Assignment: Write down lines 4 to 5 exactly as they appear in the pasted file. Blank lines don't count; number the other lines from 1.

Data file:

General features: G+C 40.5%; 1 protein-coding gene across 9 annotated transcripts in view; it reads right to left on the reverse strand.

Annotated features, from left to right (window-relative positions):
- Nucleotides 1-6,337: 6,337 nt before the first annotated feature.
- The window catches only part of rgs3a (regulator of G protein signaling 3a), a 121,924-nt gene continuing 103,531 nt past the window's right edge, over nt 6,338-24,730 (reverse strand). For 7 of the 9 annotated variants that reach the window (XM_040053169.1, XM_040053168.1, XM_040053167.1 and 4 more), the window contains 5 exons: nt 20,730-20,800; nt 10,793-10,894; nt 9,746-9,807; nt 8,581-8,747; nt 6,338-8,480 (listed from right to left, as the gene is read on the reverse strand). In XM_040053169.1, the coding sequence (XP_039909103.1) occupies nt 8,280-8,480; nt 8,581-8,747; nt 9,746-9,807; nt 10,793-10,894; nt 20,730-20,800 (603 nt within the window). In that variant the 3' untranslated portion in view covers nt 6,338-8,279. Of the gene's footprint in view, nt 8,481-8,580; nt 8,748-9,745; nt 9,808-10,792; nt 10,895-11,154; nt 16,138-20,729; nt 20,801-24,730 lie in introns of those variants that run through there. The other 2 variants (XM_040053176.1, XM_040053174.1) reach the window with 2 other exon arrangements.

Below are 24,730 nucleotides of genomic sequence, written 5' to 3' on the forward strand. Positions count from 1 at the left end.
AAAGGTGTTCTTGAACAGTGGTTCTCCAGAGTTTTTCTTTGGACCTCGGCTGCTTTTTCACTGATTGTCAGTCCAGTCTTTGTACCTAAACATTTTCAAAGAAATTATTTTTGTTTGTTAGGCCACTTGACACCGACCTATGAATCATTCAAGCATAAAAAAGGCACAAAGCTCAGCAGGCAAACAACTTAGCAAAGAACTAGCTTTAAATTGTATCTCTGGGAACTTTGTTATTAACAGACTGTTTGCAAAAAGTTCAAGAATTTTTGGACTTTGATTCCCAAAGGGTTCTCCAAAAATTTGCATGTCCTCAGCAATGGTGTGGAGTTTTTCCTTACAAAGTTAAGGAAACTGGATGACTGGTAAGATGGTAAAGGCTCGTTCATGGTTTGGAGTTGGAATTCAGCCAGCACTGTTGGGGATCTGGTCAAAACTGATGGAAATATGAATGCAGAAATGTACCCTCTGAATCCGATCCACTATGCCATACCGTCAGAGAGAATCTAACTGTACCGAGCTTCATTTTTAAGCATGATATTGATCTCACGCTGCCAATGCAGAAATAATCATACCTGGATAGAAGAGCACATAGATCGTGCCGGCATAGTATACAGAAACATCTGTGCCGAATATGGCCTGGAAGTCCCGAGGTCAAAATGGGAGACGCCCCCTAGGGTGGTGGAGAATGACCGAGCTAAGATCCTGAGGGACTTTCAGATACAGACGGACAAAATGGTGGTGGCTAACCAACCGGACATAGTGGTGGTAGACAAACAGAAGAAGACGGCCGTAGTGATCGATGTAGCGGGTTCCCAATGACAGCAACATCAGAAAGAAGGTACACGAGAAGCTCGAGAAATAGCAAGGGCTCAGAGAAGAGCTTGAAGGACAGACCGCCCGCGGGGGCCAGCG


- The window catches only part of rgs3a (regulator of G protein signaling 3a), a 121,924-nt gene continuing 103,531 nt past the window's right edge, over nt 6,338-24,730 (reverse strand). For 7 of the 9 annotated variants that reach the window (XM_040053169.1, XM_040053168.1, XM_040053167.1 and 4 more), the window contains 5 exons: nt 20,730-20,800; nt 10,793-10,894; nt 9,746-9,807; nt 8,581-8,747; nt 6,338-8,480 (listed from right to left, as the gene is read on the reverse strand). In XM_040053169.1, the coding sequence (XP_039909103.1) occupies nt 8,280-8,480; nt 8,581-8,747; nt 9,746-9,807; nt 10,793-10,894; nt 20,730-20,800 (603 nt within the window). In that variant the 3' untranslated portion in view covers nt 6,338-8,279. Of the gene's footprint in view, nt 8,481-8,580; nt 8,748-9,745; nt 9,808-10,792; nt 10,895-11,154; nt 16,138-20,729; nt 20,801-24,730 lie in introns of those variants that run through there. The other 2 variants (XM_040053176.1, XM_040053174.1) reach the window with 2 other exon arrangements.

Below are 24,730 nucleotides of genomic sequence, written 5' to 3' on the forward strand. Positions count from 1 at the left end.